What Is Law?

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Law, in a broad sense, is the collective set of rules that social or governmental institutions make and enforce to regulate human behaviour. It can be created and enforced by a legislative body, resulting in statutes; by the executive, through decrees or regulations; or by judges through caselaw, in common law jurisdictions.

Law is important because it lays the foundations of social cooperation and the maintenance of peace, order and public security. It also ensures that everyone is treated fairly and equally and prevents the abuse of power by individuals or by monopolies. It also provides a framework for the conduct of business and a method of dispute resolution.

The law covers a wide variety of topics, including criminal, family and property laws. Criminal law imposes punishments for conduct that is considered to be harmful to society, and civil laws deal with the resolution of lawsuits (disputes).

There are many different theories of law. Hans Kelsen proposed the ‘pure theory of law’, which states that the law is a normative science that simply defines rules that individuals have to abide by. Friedrich Karl von Savigny’s historical theory states that the law is organic and emerges from the common consciousness of a society.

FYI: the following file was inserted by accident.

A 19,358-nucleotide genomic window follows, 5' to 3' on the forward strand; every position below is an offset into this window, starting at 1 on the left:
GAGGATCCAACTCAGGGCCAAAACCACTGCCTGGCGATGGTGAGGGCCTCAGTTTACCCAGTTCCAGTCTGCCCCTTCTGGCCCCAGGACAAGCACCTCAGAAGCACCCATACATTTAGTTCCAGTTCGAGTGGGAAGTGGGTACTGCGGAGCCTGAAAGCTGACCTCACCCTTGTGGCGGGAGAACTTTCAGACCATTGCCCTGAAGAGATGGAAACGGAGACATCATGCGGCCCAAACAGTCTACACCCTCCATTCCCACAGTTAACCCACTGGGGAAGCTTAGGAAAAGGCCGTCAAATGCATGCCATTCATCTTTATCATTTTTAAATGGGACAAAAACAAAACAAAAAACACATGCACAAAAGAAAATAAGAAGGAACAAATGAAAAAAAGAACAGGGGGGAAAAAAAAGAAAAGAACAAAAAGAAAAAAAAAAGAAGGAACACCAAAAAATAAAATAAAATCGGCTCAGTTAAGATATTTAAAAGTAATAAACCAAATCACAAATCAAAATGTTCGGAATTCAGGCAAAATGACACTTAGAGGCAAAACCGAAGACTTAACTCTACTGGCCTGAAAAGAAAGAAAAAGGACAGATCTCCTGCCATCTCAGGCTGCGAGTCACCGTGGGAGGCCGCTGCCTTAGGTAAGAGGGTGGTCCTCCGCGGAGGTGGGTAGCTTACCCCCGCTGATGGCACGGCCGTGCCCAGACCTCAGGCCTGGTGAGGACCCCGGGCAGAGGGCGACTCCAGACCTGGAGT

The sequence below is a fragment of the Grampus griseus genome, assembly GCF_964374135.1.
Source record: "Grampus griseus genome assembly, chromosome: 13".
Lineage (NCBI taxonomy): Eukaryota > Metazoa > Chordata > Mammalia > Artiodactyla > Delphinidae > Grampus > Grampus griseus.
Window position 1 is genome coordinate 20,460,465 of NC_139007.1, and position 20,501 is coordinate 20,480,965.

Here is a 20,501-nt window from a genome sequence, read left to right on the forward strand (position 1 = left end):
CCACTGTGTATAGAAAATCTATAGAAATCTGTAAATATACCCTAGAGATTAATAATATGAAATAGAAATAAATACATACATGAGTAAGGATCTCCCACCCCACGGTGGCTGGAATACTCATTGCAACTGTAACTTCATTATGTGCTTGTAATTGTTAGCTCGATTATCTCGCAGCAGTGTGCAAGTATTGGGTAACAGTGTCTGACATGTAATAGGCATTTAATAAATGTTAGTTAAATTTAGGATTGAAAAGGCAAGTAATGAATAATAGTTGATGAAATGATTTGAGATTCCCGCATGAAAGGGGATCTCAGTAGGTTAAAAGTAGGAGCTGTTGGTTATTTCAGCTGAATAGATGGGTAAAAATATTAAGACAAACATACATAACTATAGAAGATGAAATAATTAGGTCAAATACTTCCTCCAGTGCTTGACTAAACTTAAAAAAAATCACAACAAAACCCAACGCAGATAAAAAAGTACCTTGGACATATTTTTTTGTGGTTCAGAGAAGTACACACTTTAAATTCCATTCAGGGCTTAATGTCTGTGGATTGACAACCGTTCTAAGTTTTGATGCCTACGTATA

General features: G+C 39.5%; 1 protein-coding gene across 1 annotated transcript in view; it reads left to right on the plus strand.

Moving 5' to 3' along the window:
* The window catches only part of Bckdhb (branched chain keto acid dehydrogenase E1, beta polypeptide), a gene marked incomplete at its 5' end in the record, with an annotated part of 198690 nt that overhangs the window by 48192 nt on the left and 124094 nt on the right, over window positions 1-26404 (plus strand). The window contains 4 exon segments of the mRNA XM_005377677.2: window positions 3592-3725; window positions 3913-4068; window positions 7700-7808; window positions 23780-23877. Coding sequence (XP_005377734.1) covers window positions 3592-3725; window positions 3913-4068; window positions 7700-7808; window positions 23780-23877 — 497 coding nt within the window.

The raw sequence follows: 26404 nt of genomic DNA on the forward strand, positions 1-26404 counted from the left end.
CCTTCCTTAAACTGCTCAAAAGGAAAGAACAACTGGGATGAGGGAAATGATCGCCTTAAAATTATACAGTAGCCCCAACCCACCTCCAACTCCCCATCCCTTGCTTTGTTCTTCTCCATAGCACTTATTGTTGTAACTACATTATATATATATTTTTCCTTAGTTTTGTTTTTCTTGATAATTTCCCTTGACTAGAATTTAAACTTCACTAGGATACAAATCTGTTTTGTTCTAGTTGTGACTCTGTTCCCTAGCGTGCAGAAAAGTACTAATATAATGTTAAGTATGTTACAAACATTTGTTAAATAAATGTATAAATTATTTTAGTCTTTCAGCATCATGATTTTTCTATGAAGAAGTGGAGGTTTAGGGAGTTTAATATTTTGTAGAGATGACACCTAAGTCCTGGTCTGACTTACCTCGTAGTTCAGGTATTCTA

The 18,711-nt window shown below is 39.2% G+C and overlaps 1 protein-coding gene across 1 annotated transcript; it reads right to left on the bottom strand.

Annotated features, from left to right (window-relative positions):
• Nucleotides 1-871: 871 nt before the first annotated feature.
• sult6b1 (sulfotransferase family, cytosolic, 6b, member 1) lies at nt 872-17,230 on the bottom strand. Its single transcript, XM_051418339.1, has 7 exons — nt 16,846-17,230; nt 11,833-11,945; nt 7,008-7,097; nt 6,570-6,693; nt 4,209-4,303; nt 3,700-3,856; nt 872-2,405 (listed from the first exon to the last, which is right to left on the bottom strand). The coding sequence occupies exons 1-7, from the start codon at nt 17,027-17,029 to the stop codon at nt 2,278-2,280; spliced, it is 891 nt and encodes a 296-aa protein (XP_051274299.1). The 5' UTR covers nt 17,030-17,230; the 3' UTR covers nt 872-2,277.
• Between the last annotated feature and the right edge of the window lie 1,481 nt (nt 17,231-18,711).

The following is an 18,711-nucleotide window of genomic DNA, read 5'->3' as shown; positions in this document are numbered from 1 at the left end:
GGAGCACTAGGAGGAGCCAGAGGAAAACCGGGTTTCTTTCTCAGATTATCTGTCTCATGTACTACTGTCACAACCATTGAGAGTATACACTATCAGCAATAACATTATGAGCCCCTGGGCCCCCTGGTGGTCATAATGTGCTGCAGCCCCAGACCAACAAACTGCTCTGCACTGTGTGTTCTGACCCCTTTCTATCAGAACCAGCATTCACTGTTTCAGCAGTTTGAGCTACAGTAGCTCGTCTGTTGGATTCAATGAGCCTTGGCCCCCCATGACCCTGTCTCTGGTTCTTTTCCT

Another theory is that the law consists of principles that are not subject to empirical verification. In addition, the nature of the law implies a high degree of trust in authority. As such, there are few ways to verify that a particular law comprises precepts of a certain significance.

Legal systems vary widely around the world, and include both constitutional and common law approaches to governing. Constitutional law delineates the rights encoded in a nation’s written or unwritten constitution. International law addresses the relationships between nation-states via treaties and other agreements. International organisations such as the United Nations and the European Union have established various types of law relating to their areas of activity.

Law can be based on religion or culture, and may address issues of equality and justice. For example, Islamic law has a large component of Shari’a, which is based on religious precepts. Other religious law systems exist, such as Jewish Halakha and Christian canon law. The law is also an object of study for a wide range of academic disciplines, such as anthropology, history, political science and sociology. Law shapes politics, economics, history and society in many ways, and is a key element of any modern society. For more on this topic, see the articles on law and jurisprudence; legal philosophy; and legal education and training. Several other articles discuss the relationship of the law to other social sciences, and to political structures: see the articles on constitutional systems; and law and democracy. Law is also an area of intense scholarly debate. See the articles on law and philosophy; and legal sociology.